Economic Commentaries

Entries for April 2014

18

Real GDP growth was about 1% annually in the first quarter while inflation was about 1% as well. This is well below consensus forecasts at the start of the year and it can be attributed in part to harsh winter weather. Activity declined in January and February but as the weather normalized in March there was improvement.

The pick-up was most noteworthy in the labor market report for March which showed a steady rise in payrolls and a healthy rebound in hours worked. Also according to the ISM, production rebounded in March. But this is not to suggest that weather was the only restraint on business activity. Indeed, the March rebound merely brought activity back to the norm of the last six months with no indication of the acceleration that has been widely expected. And because GDP growth was much weaker than hours worked in the first quarter, productivity slumped. (This may be an aberration but it bears watching).

We continue to believe more fundamental constraints are in play. Mortgage demand remains weak from a combination of reduced affordability and tough loan standards. Vehicle demand, while strong in March, has been flat over the last nine months despite increased price discounting. Vehicle loans get longer and longer, indicating that sellers are reaching down the affordability ladder to find buyers. A positive is that the household saving rate is neutral. But income growth remains weak amidst stagnant wage growth; cash flows are being crimped by a collapse in mortgage refinancing; prices for necessities are rising and home price inflation is easing. Finally, there is capital investment, which was supposed to be a source of strength this year. But as yet there is no such indication as policy uncertainties prevail and business revenue growth remains elusive.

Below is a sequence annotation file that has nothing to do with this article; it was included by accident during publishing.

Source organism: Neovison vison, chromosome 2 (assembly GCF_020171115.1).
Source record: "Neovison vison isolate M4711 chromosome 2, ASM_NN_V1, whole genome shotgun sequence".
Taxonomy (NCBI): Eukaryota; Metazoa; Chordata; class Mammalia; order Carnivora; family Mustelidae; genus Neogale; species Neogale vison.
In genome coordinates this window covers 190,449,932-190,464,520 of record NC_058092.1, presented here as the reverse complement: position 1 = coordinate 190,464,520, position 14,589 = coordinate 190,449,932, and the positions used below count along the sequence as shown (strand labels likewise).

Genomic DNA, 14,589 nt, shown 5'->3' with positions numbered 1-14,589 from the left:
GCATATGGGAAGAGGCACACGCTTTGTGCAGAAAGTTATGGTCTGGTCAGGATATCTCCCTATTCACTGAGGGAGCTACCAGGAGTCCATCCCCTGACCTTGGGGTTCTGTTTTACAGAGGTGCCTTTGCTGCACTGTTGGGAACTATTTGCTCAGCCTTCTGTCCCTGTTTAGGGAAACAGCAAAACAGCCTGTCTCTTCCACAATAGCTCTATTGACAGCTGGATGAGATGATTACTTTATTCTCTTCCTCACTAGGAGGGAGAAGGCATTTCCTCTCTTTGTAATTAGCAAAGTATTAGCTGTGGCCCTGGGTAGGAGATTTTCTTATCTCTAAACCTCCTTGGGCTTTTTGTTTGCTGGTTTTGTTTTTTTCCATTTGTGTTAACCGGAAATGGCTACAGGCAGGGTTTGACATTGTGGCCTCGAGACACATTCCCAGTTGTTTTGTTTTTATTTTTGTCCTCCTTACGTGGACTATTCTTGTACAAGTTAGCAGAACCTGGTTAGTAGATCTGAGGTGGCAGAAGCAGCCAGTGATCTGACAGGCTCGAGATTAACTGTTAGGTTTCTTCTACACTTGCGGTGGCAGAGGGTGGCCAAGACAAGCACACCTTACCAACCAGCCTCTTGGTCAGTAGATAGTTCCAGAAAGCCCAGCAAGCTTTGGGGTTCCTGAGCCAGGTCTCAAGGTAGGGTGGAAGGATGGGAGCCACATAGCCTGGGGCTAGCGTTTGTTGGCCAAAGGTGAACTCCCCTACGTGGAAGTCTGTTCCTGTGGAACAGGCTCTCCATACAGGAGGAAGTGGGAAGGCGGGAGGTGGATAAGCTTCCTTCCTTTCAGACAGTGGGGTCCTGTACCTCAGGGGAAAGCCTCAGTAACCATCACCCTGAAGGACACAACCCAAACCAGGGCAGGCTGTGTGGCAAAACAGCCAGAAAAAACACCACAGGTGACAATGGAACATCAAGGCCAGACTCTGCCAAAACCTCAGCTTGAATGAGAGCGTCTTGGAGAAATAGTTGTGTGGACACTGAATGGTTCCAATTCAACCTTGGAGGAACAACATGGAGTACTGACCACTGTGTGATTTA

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Posted in: General
01

Economic activity indicators were universally weak in the December-February period. Harsh winter weather is only partially to blame in our view. So while some rebound may be expected as weather conditions normalize, underlying growth seems stuck in the same 2% mode that has characterized this recovery. Even assuming a rebound in March, the first quarter’s real GDP rate will probably be around 1.5% at best, following last year’s final quarter pace of 2.4%.

Economic growth was set to slow in our view regardless of weather. Approximately 55 tax preferences expired at year end including full expensing of capital equipment. Emergency jobless benefits expired at year end. The Affordable Care Act’s botched implementation and ill-conceived provisions have hurt job prospects and is looking increasingly expensive. And of course those affected by the 2013 personal income tax increase will soon have to pay the bill. Thus, there is more fiscal drag hitting the economy than many had envisioned without any offsetting improvement in the fundamentals of the economy.

Indeed, inventories rose unintentionally in last year’s second half and are now being worked off. Vehicle sales appear toppy in our view as pent up demand is being satiated with buyers lengthening the maturity of car loans. Housing demand has yet to revive from last summer’s interest rate spike because investor demand is waning and first time buyers are scarce because of stiffening loan requirements, worsening affordability, and mediocre job and income prospects. Business investment is failing to lift off because spending was pushed into 2013 by policy uncertainties; revenues growth remains weak, economic conditions abroad appear iffy; and financing costs have turned up when adjusted for a complete absence of inflation.

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Posted in: General